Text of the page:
MR. CHIEF JUSTICE BURGER delivered the opinion of the Court.
We granted certiorari to review a holding of the Court of Appeals that it was improper for a sentencing judge, in fixing the sentence within the statutory limits, to give consideration to the defendant's false testimony observed by the judge during the trial.
In August 1975, respondent Grayson was confined in a federal prison camp under a conviction for distributing a controlled substance. In October, he escaped but was apprehended two days later by FBI agents in New York City. He was indicated for prison escape in violation of 18 U. S. C. § 751 (a) (1976 ed.).
During its case in chief, the United States proved the essential elements of the crime, including his lawful confinement and the unlawful escape. In addition, it presented the testimony of the arresting FBI agents that Grayson, upon being apprehended, denied his true identity.
Grayson testified in his own defense. He admitted leaving the camp but asserted that he did so out of fear: "I had just been threatened with a large stick with a nail protruding through it by an inmate that was serving time at Allenwood, and I was scared, and I just ran." He testified that the threat was made in the presence of many inmates by prisoner Barnes who sought to enforce collection of a gambling debt and followed other threats and physical assaults made for the same purpose. Grayson called one inmate, who testified: "I heard
Grayson's version of the facts was contradicted by the Government's rebuttal evidence and by cross-examination on crucial aspects of his story. For example, Grayson stated that after crossing the prison fence he left his prison jacket by the side of the road. On recross, he stated that he also left his prison shirt but not his trousers. Government testimony showed that on the morning after the escape, a shirt marked with Grayson's number, a jacket, and a pair of prison trousers were found outside a hole in the prison fence.
The jury returned a guilty verdict, whereupon the District Judge ordered the United States Probation Office to prepare a
He then sentenced Grayson to a term of two years' imprisonment, consecutive to his unexpired sentence.
On appeal, a divided panel of the Court of Appeals for the Third Circuit directed that Grayson's sentence be vacated and that he be resentenced by the District Court without consideration of false testimony. 550 F.2d 103 (1977). Two judges concluded that this result was mandated by language in a prior decision of the Third Circuit, Poteet v. Fauver, 517 F.2d 393, 395 (1975): "[T]he sentencing judge may not add a penalty because he believes the defendant lied." One judge, in a concurring opinion, suggested that the District Court's reliance on Grayson's false testimony in fixing the sentence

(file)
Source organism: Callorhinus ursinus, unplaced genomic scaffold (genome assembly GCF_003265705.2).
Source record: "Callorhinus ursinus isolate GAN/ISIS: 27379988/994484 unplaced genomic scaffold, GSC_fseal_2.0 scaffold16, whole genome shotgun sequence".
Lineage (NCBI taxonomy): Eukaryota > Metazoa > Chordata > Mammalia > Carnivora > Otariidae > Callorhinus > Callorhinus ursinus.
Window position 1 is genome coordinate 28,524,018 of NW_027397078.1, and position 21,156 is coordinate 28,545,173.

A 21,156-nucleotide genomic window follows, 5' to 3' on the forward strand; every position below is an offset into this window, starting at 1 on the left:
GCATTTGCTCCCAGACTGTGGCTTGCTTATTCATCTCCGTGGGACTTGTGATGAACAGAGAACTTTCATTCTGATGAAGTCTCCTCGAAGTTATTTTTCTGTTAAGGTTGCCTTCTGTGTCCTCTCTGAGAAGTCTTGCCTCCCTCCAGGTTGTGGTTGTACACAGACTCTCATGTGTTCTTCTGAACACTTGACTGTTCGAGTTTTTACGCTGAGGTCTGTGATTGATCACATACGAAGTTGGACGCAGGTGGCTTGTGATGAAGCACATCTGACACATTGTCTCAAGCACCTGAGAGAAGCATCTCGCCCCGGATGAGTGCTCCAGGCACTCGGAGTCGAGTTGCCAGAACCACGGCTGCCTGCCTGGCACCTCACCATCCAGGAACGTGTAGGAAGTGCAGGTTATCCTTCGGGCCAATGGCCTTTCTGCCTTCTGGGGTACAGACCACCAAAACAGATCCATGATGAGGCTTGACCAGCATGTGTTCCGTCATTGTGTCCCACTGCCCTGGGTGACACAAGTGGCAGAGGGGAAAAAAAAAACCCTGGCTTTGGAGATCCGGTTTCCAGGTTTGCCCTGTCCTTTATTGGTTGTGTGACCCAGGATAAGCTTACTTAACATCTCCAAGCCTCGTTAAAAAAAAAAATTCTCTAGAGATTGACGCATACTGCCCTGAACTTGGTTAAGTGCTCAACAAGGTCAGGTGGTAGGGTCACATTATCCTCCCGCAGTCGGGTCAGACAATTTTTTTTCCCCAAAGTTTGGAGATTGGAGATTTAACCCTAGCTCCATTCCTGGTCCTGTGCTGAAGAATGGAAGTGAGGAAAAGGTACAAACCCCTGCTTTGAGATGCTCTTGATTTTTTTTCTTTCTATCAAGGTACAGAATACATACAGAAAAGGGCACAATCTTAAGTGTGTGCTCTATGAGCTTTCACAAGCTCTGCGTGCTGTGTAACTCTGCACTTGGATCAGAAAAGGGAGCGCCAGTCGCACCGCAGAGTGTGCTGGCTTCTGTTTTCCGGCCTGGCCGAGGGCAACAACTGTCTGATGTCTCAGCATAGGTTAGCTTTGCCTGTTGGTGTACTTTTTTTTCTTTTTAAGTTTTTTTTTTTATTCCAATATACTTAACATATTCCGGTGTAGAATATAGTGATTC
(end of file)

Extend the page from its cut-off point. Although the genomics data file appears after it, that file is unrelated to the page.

We granted certiorari to resolve conflicts between holdings of the Courts of Appeals.
In Williams v. New York, 337 U.S. 241, 247 (1949), Mr. Justice Black observed that the "prevalent modern philosophy of penology [is] that the punishment should fit the offender and not merely the crime," and that, accordingly, sentences should be determined with an eye toward the "[r]eformation and rehabilitation of offenders." Id., at 248. But it has not always been so. In the early days of the Republic, when imprisonment had only recently emerged as an alternative to the death penalty, confinement in public stocks, or whipping in the town square, the period of incarceration was generally prescribed with specificity by the legislature. Each crime had its defined punishment. See Report of Twentieth Century Fund Task Force on Criminal Sentencing, Fair and Certain Punishment 83-85 (1976) (Task Force Report). The "excessive rigidity of the [mandatory or fixed sentence]